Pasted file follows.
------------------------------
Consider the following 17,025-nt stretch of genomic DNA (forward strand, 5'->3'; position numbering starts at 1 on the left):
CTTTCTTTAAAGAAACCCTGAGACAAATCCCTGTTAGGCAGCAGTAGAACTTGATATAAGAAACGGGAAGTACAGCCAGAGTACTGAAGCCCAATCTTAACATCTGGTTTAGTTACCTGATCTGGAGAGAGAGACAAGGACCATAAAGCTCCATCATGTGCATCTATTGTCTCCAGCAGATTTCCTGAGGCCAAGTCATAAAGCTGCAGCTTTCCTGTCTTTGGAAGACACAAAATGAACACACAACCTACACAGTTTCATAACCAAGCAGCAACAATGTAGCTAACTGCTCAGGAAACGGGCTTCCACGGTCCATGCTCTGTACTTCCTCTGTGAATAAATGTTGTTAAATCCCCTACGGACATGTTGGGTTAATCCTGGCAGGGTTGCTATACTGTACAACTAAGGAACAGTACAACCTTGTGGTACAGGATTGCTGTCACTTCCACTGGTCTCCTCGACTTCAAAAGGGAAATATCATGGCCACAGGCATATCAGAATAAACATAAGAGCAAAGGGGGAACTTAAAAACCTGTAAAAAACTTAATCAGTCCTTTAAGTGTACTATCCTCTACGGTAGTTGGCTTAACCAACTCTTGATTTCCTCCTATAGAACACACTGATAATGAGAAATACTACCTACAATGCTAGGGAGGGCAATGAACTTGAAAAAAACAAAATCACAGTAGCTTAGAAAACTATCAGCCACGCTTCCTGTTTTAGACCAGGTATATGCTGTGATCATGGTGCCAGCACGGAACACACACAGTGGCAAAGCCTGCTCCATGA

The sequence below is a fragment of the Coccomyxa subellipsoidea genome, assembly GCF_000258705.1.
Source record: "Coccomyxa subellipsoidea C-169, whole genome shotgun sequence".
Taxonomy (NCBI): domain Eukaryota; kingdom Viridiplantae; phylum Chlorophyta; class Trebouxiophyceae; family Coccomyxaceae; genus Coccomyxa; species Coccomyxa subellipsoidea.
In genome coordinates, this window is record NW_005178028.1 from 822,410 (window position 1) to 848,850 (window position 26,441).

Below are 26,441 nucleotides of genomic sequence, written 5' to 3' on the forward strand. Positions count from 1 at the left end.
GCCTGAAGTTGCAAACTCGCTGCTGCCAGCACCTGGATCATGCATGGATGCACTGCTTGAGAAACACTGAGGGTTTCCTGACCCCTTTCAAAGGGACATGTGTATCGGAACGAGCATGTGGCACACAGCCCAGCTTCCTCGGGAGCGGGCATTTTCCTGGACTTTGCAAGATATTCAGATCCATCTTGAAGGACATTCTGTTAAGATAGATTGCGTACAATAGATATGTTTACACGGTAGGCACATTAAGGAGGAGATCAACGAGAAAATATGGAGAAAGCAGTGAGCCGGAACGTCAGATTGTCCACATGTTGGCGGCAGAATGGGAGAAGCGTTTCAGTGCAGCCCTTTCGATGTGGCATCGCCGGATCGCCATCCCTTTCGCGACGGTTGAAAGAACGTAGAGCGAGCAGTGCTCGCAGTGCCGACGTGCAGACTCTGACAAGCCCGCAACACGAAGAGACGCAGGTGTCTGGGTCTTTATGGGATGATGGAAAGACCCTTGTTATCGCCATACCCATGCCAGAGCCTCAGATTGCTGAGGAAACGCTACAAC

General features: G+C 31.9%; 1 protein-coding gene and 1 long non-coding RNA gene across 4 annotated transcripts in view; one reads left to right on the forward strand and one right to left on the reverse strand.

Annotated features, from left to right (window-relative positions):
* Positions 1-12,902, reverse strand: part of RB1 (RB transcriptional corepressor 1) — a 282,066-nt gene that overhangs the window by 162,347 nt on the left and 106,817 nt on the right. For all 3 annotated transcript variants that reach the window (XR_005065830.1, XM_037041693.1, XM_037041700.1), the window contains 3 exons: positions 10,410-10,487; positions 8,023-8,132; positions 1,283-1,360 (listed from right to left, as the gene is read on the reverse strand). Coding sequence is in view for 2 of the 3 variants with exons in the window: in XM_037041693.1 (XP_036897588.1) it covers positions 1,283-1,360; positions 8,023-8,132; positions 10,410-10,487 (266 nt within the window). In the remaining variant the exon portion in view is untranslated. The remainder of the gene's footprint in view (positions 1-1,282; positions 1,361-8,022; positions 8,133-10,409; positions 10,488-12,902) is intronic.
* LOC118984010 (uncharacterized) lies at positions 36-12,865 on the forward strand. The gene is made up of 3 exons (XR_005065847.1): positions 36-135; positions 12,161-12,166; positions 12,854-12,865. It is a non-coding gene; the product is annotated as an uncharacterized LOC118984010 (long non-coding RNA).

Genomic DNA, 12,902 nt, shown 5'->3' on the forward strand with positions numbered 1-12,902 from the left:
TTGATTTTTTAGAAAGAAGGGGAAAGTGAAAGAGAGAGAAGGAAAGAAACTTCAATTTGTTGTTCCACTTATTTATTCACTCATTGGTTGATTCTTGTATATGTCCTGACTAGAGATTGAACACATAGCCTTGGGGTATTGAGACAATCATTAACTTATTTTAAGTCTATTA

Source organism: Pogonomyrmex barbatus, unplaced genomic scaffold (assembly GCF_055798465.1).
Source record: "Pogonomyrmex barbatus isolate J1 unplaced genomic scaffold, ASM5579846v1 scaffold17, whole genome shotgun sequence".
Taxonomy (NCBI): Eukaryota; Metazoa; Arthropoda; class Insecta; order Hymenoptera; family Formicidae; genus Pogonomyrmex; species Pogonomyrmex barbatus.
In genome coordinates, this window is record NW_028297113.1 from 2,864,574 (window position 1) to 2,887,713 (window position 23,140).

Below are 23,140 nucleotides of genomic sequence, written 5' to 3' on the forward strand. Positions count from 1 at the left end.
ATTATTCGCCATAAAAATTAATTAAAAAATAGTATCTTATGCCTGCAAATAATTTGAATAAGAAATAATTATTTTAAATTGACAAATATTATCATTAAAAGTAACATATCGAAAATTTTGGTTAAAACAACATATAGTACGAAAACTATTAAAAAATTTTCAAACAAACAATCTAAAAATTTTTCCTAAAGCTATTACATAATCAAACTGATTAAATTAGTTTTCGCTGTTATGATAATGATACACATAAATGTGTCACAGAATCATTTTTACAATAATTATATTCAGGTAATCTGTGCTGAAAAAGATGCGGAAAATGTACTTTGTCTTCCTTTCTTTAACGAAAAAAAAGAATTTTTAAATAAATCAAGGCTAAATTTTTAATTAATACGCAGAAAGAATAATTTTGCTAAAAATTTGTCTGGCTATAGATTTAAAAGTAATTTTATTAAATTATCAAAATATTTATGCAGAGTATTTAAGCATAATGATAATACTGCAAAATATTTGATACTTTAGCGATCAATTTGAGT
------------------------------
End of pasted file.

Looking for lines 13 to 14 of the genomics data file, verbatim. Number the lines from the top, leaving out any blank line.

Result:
Genomic DNA, 12,902 nt, shown 5'->3' on the forward strand with positions numbered 1-12,902 from the left:
TTGATTTTTTAGAAAGAAGGGGAAAGTGAAAGAGAGAGAAGGAAAGAAACTTCAATTTGTTGTTCCACTTATTTATTCACTCATTGGTTGATTCTTGTATATGTCCTGACTAGAGATTGAACACATAGCCTTGGGGTATTGAGACAATCATTAACTTATTTTAAGTCTATTA